The sulfur must also be scrubbed from the hydrogen recycle gas stream because this too is a source of catalyst sulfur contamination. The vapor effluent from the last reactor of the series is thus a gas rich in hydrogen, which generally contains hydrogen chloride and chlorine, as well as hydrogen sulfide, moisture and small amounts of normally gaseous and C5 -C9 hydrocarbons. It is essential to separate hydrogen from the C5 + liquid product and recycle it to the process; and it is essential to remove the sulfur from the moist recycle hydrogen gas stream. This, as suggested, has been accomplished by the use of guard chambers filled with metal oxides, e.g., zinc oxide, supra.

Zinc oxide thus has been used as a sorbent for selectively removing hydrogen sulfide from process streams. Usually, the zinc oxide is contacted with the gas at elevated temperatures to scrub out the sulfur. Such sorbent, however, has not proven successful because the adsorption rate is too low, and it has not been possible to regenerate such sorbent in a reducing atmosphere such as hydrogen due to the high thermodynamic stability of zinc sulfide. Regeneration of this material requires oxidation of the sulfur, or sulfur-containing compounds, so that the sulfur is evolved as sulfur oxides, an environmentally unacceptable product. Such regeneration impairs the mechanical strength of the material. Moreover, sulfur oxides are difficult to remove from flue gas effluents, e.g., as contrasted with hydrogen sulfide which is easily scrubbed from the stream with a caustic or amine solution.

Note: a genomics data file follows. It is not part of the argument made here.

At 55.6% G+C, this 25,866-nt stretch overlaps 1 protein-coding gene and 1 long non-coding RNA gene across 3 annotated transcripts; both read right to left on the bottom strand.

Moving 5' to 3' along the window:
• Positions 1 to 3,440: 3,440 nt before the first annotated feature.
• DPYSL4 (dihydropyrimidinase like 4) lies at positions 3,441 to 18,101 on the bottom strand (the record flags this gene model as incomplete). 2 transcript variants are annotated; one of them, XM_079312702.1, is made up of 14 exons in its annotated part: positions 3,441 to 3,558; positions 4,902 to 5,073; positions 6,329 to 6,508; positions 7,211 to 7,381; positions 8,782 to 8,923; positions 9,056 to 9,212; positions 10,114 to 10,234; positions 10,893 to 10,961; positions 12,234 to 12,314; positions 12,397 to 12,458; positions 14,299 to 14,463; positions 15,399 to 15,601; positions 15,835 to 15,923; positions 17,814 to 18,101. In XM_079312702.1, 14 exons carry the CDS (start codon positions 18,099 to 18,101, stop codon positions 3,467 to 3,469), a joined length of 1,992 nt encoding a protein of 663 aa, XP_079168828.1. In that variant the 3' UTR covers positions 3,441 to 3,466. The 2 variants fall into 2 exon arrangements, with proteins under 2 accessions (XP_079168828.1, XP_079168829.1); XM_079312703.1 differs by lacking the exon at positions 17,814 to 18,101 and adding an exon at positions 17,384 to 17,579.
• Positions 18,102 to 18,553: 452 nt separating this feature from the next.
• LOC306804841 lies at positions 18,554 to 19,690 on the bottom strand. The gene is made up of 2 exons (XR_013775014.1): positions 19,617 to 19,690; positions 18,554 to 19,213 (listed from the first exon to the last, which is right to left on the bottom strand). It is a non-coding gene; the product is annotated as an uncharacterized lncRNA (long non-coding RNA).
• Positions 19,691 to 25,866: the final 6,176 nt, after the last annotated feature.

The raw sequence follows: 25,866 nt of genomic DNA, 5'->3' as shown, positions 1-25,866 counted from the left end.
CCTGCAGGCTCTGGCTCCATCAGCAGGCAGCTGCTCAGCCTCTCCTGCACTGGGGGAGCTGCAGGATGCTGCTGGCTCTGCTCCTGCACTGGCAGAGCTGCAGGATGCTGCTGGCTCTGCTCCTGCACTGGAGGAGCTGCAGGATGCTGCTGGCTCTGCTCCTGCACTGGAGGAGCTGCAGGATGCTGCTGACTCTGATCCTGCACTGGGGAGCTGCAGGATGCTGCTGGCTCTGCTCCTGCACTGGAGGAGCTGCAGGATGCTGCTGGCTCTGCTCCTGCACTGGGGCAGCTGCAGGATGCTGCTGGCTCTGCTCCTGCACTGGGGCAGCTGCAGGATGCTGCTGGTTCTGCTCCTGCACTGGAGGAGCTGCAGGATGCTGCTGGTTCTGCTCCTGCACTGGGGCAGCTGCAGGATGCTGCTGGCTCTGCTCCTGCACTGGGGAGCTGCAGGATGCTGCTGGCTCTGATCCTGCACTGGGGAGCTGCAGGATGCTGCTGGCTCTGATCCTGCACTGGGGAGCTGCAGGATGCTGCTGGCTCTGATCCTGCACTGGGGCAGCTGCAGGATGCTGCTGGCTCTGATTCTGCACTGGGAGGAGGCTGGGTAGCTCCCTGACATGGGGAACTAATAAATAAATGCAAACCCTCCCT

Wolf and co-workers studied the adsorption of hydrogen sulfide and methyl mercaptan on exchanged synthetic sodium--A zeolites as a function of the degree of cation exchange. F. Wolf, W. Hoese & H. Fuertig (Martin-Luther Univ. Halle-Wittenberg; Chemiekombinat Bitterfeld VEB) Chem. Tech. (Leipz.) 27 #6:362-64 (June 1975). For hydrogen sulfide, the capacities were found to decrease in the order barium<potassium<strontium<cobalt<nickel<zinc<manganese<sodium<magnesium<calcium. For methyl mercaptan the capacities were found comparable. The capacities of sodium X and sodium-potassium X sieves for both sulfur compounds were slightly higher than those of the corresponding A sieves. In earlier work some members of the same group has found that zinc-A was relatively poor in adsorbing mercaptans. F. Wolf & K. H. Bergk (Univ. Hauc) Erdoel Kohle, Erdgas, Petrochem Brennst. -Chem. 27 #10:629 (Oct. 1974); and this work was later confirmed by Soviet researchers E. I. Shcherbina, V. A. Yakubovich & L. I. Mikhalrkaya (Beloruss. Technol. Inst., Minsk) Neflekhimya 17 #1:151-55 (Jan.-Feb. 1977).